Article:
Sunday, June 15, 2008

Movie Review: The Kite Runner

'The Kite Runner' by Khaled Hosseini was of the finest books I'd read in the last 10 years or so. Hence, it was also one of the film adaptations I was eager to check out. It's been in my Netflix queue for a while now, but when I found a copy in the public library, I couldn't resist. After watching it twice, I can't help but conclude that its a pretty good adaptation, although it still is several notches below the extremely poignant novel.

'The Kite Runner' is primarily the tale of two friends from Afghanistan, Amir and Hassan, told through the eyes of Amir. In the story spanning about 20 years, one sees how the Afghanis have had to suffer, and how the country is faced with one difficulty after another. The narrative does not hold back on its criticism of the Taliban regime either, and is brutal in its indictment of the cruel, inhuman 'beard regime'. However, all this is in the background, and rightfully so; this is basically Amir's story, and how he succeeds in redeeming himself - in his own eyes, in the eyes of his beloved Baba, and most importantly, in the eyes of the best friend he has ever had.

I will not attempt to write down the story here, because (a) there is no way I can even try to summarize such a beautiful book in a paragraph or two; it would be a complete degradation of the book, and (b) for those who haven't read the book, but will see the movie, it would destroy a large segment of the movie for you. Rest assured though, that despite all the suffering the protagonists undergo, there is light at the end of the tunnel.

Homayoun Ershadi as Baba towers over the cast. He was exactly like how I had imagined him from the book - proud, sophisticated and wry. His intolerance toward the wrath-espousing mullahs, his bouts of temper, and his fragility once he becomes old and ill are all brilliantly brought out by the actor, but with subtly. Its easily a role that could have been enacted like poor Bachchan did in 'Khudah Gawah', high-handed, loud and overblown, but kudos to Ershadi in portraying the proud Baba in his own style. Its a remarkable performance, and worthy of quite a few awards this year.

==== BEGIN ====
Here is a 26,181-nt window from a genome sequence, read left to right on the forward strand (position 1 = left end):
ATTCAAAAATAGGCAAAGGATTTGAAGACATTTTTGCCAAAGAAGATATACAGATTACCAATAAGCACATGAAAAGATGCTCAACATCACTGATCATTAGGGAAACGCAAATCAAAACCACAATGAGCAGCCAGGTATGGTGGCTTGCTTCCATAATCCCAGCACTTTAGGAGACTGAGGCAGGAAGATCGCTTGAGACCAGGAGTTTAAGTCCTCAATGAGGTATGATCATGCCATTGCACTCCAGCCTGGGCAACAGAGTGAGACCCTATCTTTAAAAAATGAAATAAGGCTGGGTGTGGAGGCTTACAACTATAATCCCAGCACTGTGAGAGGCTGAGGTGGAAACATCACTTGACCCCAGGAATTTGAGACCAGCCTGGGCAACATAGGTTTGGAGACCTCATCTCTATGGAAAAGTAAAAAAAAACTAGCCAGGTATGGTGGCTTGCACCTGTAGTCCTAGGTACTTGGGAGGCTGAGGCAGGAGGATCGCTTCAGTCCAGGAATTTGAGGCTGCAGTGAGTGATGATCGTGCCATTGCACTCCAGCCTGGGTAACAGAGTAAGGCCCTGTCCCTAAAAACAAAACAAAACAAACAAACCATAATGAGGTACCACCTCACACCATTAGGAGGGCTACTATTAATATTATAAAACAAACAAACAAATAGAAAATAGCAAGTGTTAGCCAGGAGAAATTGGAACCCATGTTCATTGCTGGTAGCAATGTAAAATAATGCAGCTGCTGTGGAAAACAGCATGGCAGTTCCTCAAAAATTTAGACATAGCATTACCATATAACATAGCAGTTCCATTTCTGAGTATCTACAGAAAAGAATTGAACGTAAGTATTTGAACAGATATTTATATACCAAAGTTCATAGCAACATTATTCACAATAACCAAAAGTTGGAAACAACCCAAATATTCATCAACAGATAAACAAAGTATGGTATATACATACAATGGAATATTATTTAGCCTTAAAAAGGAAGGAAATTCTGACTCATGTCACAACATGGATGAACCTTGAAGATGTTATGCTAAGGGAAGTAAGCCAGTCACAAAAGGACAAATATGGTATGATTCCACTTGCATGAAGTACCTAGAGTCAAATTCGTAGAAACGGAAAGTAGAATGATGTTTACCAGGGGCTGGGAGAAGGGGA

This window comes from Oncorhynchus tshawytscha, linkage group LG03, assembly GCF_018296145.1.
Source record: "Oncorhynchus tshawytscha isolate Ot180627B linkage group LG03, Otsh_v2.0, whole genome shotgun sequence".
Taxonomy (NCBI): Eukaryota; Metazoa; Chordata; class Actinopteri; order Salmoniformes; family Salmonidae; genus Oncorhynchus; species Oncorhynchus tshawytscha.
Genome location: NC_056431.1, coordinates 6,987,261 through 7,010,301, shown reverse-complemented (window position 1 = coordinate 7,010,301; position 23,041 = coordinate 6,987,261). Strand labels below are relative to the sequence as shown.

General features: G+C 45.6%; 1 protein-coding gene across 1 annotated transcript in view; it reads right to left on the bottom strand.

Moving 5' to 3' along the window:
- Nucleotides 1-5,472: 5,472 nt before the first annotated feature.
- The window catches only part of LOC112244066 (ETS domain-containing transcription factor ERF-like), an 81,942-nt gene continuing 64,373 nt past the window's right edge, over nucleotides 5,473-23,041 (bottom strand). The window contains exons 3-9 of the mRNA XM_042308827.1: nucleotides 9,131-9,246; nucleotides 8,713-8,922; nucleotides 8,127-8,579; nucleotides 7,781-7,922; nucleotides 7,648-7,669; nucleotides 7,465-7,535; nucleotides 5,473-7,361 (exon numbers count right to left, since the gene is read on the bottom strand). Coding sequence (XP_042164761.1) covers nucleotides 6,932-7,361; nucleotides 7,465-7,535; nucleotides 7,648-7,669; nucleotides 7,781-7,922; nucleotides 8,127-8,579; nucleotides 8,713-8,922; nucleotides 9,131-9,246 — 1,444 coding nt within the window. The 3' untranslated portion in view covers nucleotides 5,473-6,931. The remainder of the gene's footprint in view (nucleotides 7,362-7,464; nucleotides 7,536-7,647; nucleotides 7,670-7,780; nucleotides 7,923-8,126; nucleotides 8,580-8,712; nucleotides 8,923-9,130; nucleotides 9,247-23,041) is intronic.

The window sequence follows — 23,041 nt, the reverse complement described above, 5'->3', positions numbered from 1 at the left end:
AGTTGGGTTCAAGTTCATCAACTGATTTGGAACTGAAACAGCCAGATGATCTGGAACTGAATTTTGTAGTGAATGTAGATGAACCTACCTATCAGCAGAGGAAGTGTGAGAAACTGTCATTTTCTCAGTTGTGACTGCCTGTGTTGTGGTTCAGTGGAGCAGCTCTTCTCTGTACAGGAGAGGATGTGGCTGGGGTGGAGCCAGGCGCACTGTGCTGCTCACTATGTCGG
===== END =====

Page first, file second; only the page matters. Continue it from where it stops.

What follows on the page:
The child actor who plays Hassan turns in a remarkable performance too. Every slight by Aamir is reflected in his crestfallen eyes, never more than in the scene where he crushes a ripe tomato on his own face, still refusing to turn upon his friend. Its perhaps unfair to judge him against the book, but once you do, despite some great acting, he falls short.

Everybody else is competent enough, and no actor is visbly bad. However, several scenes like the redemption of Amir, the return of Assef, and Sohrab saving Amir don't have the necessary impact, and this is clearly the director's fault. Perhaps a story like this needs a wee bit of melodrama - everything seemed a little too flat here. But in the director's defense, he does make several scenes like the kite-flying competition, and the stoning to death extremely well. He really does do a commendable job of converting a modern classic to celluloid; but as an avid fan of the novel, I can't but help nitpicking.

All in all, a half-decent movie, but not as good as the book.